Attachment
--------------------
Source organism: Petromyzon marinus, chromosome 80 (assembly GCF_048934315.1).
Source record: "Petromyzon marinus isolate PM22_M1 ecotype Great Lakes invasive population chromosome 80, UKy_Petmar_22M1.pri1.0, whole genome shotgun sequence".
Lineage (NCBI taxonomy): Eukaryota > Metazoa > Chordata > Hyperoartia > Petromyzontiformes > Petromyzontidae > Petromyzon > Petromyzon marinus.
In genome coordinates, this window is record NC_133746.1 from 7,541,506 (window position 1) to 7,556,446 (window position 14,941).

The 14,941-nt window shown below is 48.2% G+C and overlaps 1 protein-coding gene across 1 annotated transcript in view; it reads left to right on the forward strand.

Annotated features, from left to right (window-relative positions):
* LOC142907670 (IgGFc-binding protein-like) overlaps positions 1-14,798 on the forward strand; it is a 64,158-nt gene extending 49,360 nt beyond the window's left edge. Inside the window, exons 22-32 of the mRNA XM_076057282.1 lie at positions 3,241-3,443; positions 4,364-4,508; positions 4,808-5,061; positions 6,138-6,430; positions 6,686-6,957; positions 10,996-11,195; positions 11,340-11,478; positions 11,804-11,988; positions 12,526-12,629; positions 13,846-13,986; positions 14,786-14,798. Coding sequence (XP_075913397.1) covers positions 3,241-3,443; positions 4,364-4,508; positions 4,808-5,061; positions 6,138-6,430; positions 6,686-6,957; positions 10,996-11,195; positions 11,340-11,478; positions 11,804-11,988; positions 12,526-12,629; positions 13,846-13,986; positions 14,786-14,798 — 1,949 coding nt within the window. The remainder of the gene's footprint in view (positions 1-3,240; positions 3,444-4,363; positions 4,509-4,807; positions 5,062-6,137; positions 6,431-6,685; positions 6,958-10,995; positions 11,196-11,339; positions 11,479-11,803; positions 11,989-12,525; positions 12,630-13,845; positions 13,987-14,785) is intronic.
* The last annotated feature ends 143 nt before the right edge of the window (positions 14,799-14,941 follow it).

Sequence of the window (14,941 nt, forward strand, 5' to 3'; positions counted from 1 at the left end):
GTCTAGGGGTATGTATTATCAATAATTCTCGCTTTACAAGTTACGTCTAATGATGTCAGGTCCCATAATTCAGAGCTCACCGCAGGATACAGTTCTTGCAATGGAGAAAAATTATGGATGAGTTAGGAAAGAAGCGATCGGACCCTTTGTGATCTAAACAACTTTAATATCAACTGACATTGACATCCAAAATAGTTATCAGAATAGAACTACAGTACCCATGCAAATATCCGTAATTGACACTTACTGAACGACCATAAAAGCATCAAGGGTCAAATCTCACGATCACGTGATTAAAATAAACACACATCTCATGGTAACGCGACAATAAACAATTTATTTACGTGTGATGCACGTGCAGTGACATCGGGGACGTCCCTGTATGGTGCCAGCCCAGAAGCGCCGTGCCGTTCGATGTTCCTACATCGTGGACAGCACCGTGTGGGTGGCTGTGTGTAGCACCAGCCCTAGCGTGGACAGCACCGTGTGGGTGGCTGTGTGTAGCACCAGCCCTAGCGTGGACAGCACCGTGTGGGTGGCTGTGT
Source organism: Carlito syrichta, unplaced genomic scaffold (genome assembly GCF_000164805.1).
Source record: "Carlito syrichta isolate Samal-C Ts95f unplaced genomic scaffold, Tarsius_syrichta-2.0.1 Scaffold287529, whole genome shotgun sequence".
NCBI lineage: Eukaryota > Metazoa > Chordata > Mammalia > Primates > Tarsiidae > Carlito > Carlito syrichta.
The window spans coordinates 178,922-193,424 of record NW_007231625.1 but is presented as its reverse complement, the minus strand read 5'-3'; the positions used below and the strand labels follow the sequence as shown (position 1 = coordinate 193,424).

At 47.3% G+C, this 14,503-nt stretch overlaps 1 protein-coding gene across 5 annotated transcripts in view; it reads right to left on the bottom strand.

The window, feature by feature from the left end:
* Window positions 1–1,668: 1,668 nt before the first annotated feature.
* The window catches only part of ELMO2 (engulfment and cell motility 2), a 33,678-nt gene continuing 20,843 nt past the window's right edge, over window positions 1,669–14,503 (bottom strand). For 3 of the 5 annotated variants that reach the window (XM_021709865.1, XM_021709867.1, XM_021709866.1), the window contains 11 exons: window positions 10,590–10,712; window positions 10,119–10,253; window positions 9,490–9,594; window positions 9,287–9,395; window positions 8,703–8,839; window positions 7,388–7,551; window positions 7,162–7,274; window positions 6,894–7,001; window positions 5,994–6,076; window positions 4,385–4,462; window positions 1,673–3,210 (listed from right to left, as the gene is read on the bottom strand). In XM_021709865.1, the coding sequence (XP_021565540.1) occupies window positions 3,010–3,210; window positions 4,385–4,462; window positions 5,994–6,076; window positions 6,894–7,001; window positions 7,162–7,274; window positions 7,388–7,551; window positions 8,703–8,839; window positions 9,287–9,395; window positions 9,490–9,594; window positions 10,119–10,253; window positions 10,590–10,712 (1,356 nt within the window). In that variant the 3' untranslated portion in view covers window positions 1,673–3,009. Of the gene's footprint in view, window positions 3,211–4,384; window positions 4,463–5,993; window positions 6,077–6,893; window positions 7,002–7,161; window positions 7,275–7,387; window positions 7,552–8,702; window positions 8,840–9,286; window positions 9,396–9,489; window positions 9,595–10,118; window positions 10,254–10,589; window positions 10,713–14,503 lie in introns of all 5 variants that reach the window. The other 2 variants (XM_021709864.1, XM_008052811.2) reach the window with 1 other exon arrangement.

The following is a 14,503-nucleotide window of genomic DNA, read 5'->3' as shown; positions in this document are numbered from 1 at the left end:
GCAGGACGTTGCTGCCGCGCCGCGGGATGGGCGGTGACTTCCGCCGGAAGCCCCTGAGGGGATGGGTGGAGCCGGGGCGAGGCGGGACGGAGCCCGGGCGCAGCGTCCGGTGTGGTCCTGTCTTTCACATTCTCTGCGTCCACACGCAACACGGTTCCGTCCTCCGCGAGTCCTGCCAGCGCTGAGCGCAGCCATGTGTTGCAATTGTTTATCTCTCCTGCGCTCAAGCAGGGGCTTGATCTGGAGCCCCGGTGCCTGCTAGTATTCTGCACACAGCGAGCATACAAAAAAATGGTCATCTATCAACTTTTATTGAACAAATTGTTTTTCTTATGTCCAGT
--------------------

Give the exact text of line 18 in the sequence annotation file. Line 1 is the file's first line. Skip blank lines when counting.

* The window catches only part of ELMO2 (engulfment and cell motility 2), a 33,678-nt gene continuing 20,843 nt past the window's right edge, over window positions 1,669–14,503 (bottom strand). For 3 of the 5 annotated variants that reach the window (XM_021709865.1, XM_021709867.1, XM_021709866.1), the window contains 11 exons: window positions 10,590–10,712; window positions 10,119–10,253; window positions 9,490–9,594; window positions 9,287–9,395; window positions 8,703–8,839; window positions 7,388–7,551; window positions 7,162–7,274; window positions 6,894–7,001; window positions 5,994–6,076; window positions 4,385–4,462; window positions 1,673–3,210 (listed from right to left, as the gene is read on the bottom strand). In XM_021709865.1, the coding sequence (XP_021565540.1) occupies window positions 3,010–3,210; window positions 4,385–4,462; window positions 5,994–6,076; window positions 6,894–7,001; window positions 7,162–7,274; window positions 7,388–7,551; window positions 8,703–8,839; window positions 9,287–9,395; window positions 9,490–9,594; window positions 10,119–10,253; window positions 10,590–10,712 (1,356 nt within the window). In that variant the 3' untranslated portion in view covers window positions 1,673–3,009. Of the gene's footprint in view, window positions 3,211–4,384; window positions 4,463–5,993; window positions 6,077–6,893; window positions 7,002–7,161; window positions 7,275–7,387; window positions 7,552–8,702; window positions 8,840–9,286; window positions 9,396–9,489; window positions 9,595–10,118; window positions 10,254–10,589; window positions 10,713–14,503 lie in introns of all 5 variants that reach the window. The other 2 variants (XM_021709864.1, XM_008052811.2) reach the window with 1 other exon arrangement.